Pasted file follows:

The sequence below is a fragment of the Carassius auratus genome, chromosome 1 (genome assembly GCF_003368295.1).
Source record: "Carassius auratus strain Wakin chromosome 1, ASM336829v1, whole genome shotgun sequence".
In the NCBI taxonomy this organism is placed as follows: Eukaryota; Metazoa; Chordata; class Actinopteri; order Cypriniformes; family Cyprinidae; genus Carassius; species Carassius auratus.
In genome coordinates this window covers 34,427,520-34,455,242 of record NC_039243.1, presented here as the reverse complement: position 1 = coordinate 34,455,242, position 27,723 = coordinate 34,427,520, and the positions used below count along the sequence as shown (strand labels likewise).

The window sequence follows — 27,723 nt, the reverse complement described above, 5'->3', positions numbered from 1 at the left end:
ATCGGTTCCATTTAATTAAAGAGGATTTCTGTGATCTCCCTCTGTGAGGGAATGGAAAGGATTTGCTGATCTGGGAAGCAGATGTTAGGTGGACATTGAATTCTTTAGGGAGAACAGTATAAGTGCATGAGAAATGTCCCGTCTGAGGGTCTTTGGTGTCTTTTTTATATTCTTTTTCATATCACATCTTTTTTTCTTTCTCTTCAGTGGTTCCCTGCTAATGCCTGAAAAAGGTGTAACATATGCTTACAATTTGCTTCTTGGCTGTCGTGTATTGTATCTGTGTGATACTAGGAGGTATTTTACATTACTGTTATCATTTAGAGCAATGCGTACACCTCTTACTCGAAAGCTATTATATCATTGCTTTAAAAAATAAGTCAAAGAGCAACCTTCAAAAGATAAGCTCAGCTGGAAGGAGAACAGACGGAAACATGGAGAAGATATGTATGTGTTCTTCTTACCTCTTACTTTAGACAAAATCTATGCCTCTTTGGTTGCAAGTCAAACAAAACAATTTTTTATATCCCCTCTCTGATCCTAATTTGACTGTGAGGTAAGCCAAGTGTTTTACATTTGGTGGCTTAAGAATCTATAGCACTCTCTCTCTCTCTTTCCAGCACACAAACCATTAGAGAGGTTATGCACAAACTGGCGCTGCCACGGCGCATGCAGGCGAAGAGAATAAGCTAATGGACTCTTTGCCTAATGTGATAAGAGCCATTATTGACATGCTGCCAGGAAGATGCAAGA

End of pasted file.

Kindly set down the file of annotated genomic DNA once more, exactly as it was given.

The sequence below is a fragment of the Carassius auratus genome, chromosome 1 (genome assembly GCF_003368295.1).
Source record: "Carassius auratus strain Wakin chromosome 1, ASM336829v1, whole genome shotgun sequence".
In the NCBI taxonomy this organism is placed as follows: Eukaryota; Metazoa; Chordata; class Actinopteri; order Cypriniformes; family Cyprinidae; genus Carassius; species Carassius auratus.
In genome coordinates this window covers 34,427,520-34,455,242 of record NC_039243.1, presented here as the reverse complement: position 1 = coordinate 34,455,242, position 27,723 = coordinate 34,427,520, and the positions used below count along the sequence as shown (strand labels likewise).

The window sequence follows — 27,723 nt, the reverse complement described above, 5'->3', positions numbered from 1 at the left end:
ATCGGTTCCATTTAATTAAAGAGGATTTCTGTGATCTCCCTCTGTGAGGGAATGGAAAGGATTTGCTGATCTGGGAAGCAGATGTTAGGTGGACATTGAATTCTTTAGGGAGAACAGTATAAGTGCATGAGAAATGTCCCGTCTGAGGGTCTTTGGTGTCTTTTTTATATTCTTTTTCATATCACATCTTTTTTTCTTTCTCTTCAGTGGTTCCCTGCTAATGCCTGAAAAAGGTGTAACATATGCTTACAATTTGCTTCTTGGCTGTCGTGTATTGTATCTGTGTGATACTAGGAGGTATTTTACATTACTGTTATCATTTAGAGCAATGCGTACACCTCTTACTCGAAAGCTATTATATCATTGCTTTAAAAAATAAGTCAAAGAGCAACCTTCAAAAGATAAGCTCAGCTGGAAGGAGAACAGACGGAAACATGGAGAAGATATGTATGTGTTCTTCTTACCTCTTACTTTAGACAAAATCTATGCCTCTTTGGTTGCAAGTCAAACAAAACAATTTTTTATATCCCCTCTCTGATCCTAATTTGACTGTGAGGTAAGCCAAGTGTTTTACATTTGGTGGCTTAAGAATCTATAGCACTCTCTCTCTCTCTTTCCAGCACACAAACCATTAGAGAGGTTATGCACAAACTGGCGCTGCCACGGCGCATGCAGGCGAAGAGAATAAGCTAATGGACTCTTTGCCTAATGTGATAAGAGCCATTATTGACATGCTGCCAGGAAGATGCAAGA